Manolo Artigas
Commercial Director

Traditional Service Faces Market Disrupt

By Alejandro Salas | Fri, 03/29/2019 - 05:00

Ride-hailing services and shared mobility solutions have changed Mexico City’s urban landscape, providing more options for daily commutes but also putting pressure on traditional services such as chauffeurs. However, Manolo Artigas, Commercial Director of executive mobility company Arguba, says treating the latter as a similar service to taxis or ride-hailing solutions like Uber or Didi Chuxing is incorrect due to differences in the service.

“Under Mexico City’s Mobility Law, all private transportation companies are car-sharing service providers, which has caused an exponential increase in Arguba’s insurance costs,” says Artigas. In some cases, Arguba’s insurance premiums have more than doubled despite the differences between ride-hailing and executive mobility services. “Arguba offers the possibility of scheduling trips in advance backed by well-trained, constantly evaluated chauffeurs,” he says. “With ride-hailing apps, clients are normally constrained by vehicle availability and are in danger of facing security issues.”

During business trips, executives must focus on getting their work done rather than on having to drive around the city and Arguba’s drivers’ reliability has helped the company differentiate its service from car-sharing and ride-hailing companies. “When customers hire our mobility services, they can rest assured the car will be waiting for them properly and on time,” says Artigas. The company started operations 25 years ago as a small car-rental provider based in Mexico City. It eventually offered chauffer services when world-class car rental players, such as Europcar and Hertz, moved into the country. It later developed a mixed service that includes both car and driver. “Our executive mobility service can consist of simple trips, such as picking up and dropping off a person once, or becoming their personal driver for a defined period,” he says.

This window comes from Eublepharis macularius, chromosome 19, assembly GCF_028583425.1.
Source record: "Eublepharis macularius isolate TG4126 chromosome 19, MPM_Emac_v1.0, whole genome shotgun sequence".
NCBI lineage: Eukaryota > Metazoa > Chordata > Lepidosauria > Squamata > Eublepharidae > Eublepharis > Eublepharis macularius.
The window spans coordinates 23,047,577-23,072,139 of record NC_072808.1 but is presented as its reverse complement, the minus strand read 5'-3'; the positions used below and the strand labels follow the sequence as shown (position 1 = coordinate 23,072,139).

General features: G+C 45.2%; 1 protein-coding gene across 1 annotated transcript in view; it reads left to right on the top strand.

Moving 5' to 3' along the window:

Artigas has positive expectations for Arguba and expects to grow its operations by at least 7 percent. However, this will depend on the company maintaining a steady client portfolio. Quality is a key element in Arguba’s strategy to compete against new players in the mobility scene. However, a growing vehicle park and the traffic bottlenecks that go with it have also challenged the company to up its game. “If drivers need to pick up someone from the airport, they sometimes need up to four hours to complete the trip and be ready for another service, which means we can only take so many trips,” says Artigas. “The company needs a larger staff and fleet to complete the same number of trips than five years ago.”

Arguba relies on realistic logistics that consider traffic conditions drivers will face when the company programs the trips that a chauffeur can offer. “We only book trips that we know we can offer without compromising our quality,” he says. The company’s fleet management strategy has also played a key role in ensuring sustained quality. “Cars are our work tools, so we pay close attention to vehicle wear to schedule timely maintenance and repairs,” says Artigas. “We also renew our fleet every two to three years.”


Alejandro Salas Alejandro Salas Senior Editorial Manager